Enter Shikari

 
 

Enter Shikari drummer Rob Rolfe talks to Conor O’Nolan about their forthcoming album, touring Russia and having a social conscience

Early this summer, Enter Shikari began work on their third album. Having luck on their side meant they ended up recording the bulk of the album in Thailand with their producer Dan Weller. “We were initially recording in this dark, dingy space in central London. It was fantastic to be able to go over there to the middle of nowhere, almost in the middle of the jungle, with a fantastic studio with nothing to distract us.”

One of the main features of their previous efforts was blunt social and political commentary, from berating people for their collective inaction, to full-on calling politicians out over issues, such as in ‘Fanfare for the Conscious Man’; “Our gracious queen/should grasp her crown/and take a good fucking swing at Blair and Brown/for leading her countries to illegal warfare/and trying to pass it off that we’re doing ’cause we care.”

Rolfe suggested that the new album will be continuing in a similar lyrical vein “There’s still strong themes in it on a global scale, but it’s looking a bit more at the root causes and the fundamental causes of all the problems, as opposed to what Common Dreads was about, which was pointing out all the effects rather than the causes of a lot of problems in the world today.” Despite encouraging people to stand up and shout, with the band even taking part in the mass student marches against the introduction of college fees in London last year, there is a subtle irony in the fact that their record label’s warehouse was burnt down in the recent riots, along with a large amount of the stock of their recent live DVD.

The difference between their first album and their second is stark, not only in the aforementioned lyrical content, but also in the production value. The band self-produced their first album, the much loved Take to the Skies, which features some of their best known songs. When working on their second album they went from no producers to two, with Dan Weller as their guitar producer and Andy Gray (Music producer/composer who wrote the Big Brother theme) as their overall producer and mixer.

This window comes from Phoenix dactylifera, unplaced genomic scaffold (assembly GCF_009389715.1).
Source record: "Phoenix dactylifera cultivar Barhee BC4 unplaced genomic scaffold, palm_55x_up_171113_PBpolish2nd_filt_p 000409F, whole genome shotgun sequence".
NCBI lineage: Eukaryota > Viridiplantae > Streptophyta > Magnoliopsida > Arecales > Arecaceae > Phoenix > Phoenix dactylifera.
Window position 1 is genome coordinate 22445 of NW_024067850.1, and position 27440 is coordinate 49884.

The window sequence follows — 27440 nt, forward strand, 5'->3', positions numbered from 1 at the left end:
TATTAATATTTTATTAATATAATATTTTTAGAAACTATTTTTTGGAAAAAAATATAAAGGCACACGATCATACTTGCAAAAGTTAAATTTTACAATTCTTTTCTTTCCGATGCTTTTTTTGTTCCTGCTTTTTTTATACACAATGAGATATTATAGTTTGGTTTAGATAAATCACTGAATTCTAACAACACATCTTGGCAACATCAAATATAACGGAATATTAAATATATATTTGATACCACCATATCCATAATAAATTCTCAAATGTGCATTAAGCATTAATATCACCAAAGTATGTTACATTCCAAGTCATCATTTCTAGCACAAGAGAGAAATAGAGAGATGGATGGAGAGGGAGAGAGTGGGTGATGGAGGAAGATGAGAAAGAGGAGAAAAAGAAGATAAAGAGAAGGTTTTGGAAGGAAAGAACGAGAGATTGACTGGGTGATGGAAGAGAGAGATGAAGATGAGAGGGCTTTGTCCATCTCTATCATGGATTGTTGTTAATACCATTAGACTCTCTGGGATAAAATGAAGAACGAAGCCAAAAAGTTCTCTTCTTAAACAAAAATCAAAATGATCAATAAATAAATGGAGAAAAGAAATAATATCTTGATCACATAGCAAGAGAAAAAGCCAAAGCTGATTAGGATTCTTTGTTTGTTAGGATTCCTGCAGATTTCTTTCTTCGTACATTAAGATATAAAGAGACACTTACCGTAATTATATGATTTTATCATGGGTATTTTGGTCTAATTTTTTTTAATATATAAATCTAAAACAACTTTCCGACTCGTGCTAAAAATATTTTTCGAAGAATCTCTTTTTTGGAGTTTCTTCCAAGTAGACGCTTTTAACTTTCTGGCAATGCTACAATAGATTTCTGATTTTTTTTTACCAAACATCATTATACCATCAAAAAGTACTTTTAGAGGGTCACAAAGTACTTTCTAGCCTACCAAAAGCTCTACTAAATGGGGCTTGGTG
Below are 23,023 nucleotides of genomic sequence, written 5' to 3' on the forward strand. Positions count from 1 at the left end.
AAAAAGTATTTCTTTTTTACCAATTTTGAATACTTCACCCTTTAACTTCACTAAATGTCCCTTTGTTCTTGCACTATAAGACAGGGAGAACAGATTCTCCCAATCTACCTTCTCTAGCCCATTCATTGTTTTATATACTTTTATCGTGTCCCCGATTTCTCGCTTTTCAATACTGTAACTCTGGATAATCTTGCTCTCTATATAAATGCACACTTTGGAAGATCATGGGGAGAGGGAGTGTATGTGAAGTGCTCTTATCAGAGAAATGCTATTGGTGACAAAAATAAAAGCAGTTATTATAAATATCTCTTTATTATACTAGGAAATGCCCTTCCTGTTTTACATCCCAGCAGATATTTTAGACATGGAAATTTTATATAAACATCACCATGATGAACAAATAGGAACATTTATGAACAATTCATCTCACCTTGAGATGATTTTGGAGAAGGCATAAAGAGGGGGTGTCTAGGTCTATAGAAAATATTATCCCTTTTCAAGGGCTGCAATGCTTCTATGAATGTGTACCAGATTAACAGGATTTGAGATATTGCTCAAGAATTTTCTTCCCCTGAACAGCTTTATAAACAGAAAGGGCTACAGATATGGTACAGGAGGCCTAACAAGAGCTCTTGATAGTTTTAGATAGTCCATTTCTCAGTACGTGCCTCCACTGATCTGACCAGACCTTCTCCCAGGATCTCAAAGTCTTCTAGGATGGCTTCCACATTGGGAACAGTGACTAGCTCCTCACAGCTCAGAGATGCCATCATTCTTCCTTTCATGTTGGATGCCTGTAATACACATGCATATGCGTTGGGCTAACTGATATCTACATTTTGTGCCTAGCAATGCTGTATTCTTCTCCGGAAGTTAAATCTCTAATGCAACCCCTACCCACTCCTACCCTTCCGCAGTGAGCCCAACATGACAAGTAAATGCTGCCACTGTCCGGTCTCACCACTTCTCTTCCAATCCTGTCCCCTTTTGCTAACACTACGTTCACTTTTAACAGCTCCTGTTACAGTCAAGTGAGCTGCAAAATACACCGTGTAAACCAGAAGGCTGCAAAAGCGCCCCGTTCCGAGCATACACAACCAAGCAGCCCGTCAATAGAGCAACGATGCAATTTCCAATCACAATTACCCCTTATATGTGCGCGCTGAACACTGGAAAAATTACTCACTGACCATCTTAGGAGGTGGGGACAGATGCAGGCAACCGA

Recently their sound has shifted from straight synth and drum and bass sounds to using a lot heavily dubstep-influenced sounds. Rolfe elaborated, saying “It’s very diverse. It’s gone in many directions, not just any one. There’s stuff on there that’s the heaviest we’ve ever done and there’s some huge beats and massive synth lines, but there’s also some stuff on there that’s the most delicate, intricate and melodic stuff. Almost soundscape-y Sigur Ros type music”.

The band are also known for their intense touring schedule, playing wherever they can, whenever they can, from Japan, to more recently, Russia. “It was fantastic, we were playing in front of a few thousand people and the fans are so enthusiastic. All the people were so lovely. Russia seems to have a bit of a stigma about it, like it’s this Wild West and everyone is a bit scared of going there, but it’s just like everywhere else. It’s a perfectly fine place to go and we have a fantastic time every time we go.”

This summer the band took part in the three month long slog that is the Warped Tour, featuring a wide variety of bands from Paramore to Asking Alexandria. “Warped Tour is renowned as being one of the most difficult tours in the world. It’s basically just a really long hot summer, but at the end of the day, you’re doing it for the fans. Every day you’re playing in front of maybe a couple of thousand people, shouting back your lyrics to you, there’s no better feeling.”

Putting their social conscience to work on the Warped tour was easier than usual; the tour itself provides several initiatives to get bands doing charity and environmental work. “It was great, one of the best things about Warped tour was how socially aware they are. A lot of recycling happened on the tour, we got involved with that as much as we could. We did very rarely get a day off, but spending a morning helping a school build a padded park type area was really satisfying and it was good to know that you’re helping. It didn’t really feel like work, even though you’re doing hard labour, and there was no money involved, just doing a good thing for a worthy cause.”

The band is looking forward to their return to Ireland for the first time since 2009, “You can expect the usual Enter Shikari shenanigans, we’ve got this awesome light show that we’re bringing with us, and we’ll be playing some new tracks, the next single ‘Sssnakepit’ and another new one called ‘Arguing with a Thermometer’, so it’ll be the first glimpse of the album.”

Enter Shikari play The Academy on October 10th. Tickets are €25. Their new album will be released in early January.

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